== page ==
Some oil and gas companies have already had to find ways to change their energy mixes — either forcefully or by choice. For example, one of the largest utilities in California, San Diego Gas & Electric, has had to adapt to stringent state rules to transform its energy supply. The California Public Utilities Commission has asked major utilities to help the state achieve a goal of having nearly three-fourths of its energy mix come from renewable sources by 2032⁷. SDG&E has adapted by already transitioning around 40% of its energy mix to solar and wind power⁸.

However, SDG&E also had to invest in alternative solutions to meet its other obligations, like significantly reducing greenhouse gas emissions while not incurring damaging financial costs. The utility, like many others, has looked at ways to strengthen its grid with the help of digital technologies and data acquisition systems that can better monitor and detect when certain parts of its energy network have failed or aren’t working efficiently⁹.

Digital transformation — where data, technologies, software, and automation are used to transform systems, processes, and workflow across organizational structures — is a powerful strategy companies can use to meet environmental and political goals in a way that’s also economically beneficial.

What Does Digital Transformation in the Oil and Gas Sector Look Like?

The following technologies are now frequently used to effect change in the oil and gas industry:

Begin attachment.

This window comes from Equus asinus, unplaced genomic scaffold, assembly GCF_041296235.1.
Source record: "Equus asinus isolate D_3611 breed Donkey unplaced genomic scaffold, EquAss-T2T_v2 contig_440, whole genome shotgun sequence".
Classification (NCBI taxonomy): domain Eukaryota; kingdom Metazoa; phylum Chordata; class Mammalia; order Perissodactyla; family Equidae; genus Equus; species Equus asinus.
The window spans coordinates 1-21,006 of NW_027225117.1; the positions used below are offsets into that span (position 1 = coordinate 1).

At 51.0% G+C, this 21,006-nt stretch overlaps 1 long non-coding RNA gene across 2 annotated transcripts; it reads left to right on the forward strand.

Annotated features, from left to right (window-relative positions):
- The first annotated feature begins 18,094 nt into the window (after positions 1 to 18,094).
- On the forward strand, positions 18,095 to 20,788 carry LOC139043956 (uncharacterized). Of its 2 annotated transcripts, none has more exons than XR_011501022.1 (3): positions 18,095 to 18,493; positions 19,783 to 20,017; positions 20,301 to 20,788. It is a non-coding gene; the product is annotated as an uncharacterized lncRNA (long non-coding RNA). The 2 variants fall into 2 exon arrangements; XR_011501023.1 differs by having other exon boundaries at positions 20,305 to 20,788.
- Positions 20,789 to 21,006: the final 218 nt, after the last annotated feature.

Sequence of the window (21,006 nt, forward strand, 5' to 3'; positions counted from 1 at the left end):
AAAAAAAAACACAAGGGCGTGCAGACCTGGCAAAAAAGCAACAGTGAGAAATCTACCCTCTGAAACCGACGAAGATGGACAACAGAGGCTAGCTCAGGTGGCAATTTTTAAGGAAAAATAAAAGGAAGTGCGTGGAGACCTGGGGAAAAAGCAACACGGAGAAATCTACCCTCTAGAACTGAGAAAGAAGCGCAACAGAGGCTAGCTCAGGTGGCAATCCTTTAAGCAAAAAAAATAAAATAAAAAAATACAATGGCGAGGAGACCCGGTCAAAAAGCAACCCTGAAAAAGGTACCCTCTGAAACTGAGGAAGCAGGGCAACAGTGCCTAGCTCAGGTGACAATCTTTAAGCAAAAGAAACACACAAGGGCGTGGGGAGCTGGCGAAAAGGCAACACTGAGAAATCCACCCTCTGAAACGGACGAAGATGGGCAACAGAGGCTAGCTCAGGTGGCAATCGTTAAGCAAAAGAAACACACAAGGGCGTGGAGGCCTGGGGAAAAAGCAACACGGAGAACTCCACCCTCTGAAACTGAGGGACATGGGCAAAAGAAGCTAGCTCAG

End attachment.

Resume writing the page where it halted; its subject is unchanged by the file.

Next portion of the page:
• High-speed internet via 5G: Aging oil and gas infrastructure carries various risks. However, replacing outdated infrastructure can be expensive, and many companies are hesitant to take this step because the investment can amount to millions of dollars. At the same time, returns on their product may decrease over time.
    But integrating 5G technology throughout a utility can significantly change the game¹⁰. The technology allows companies to gather large amounts of data and do real-time monitoring in the field, frequently resulting in safer, more efficient, and more reliable performance at a lower cost.
    Adopting higher internet speeds also means companies can invest in cloud computing. Data can be secured and stored with a third-party data manager, like Amazon Web Services.
    Furthermore, faster internet speeds are especially useful for oil and gas companies in rural areas and those that work in offshore drilling. For example, real-time data can help these companies to make better decisions on how to reduce their greenhouse gas emissions and meet other environmental goals.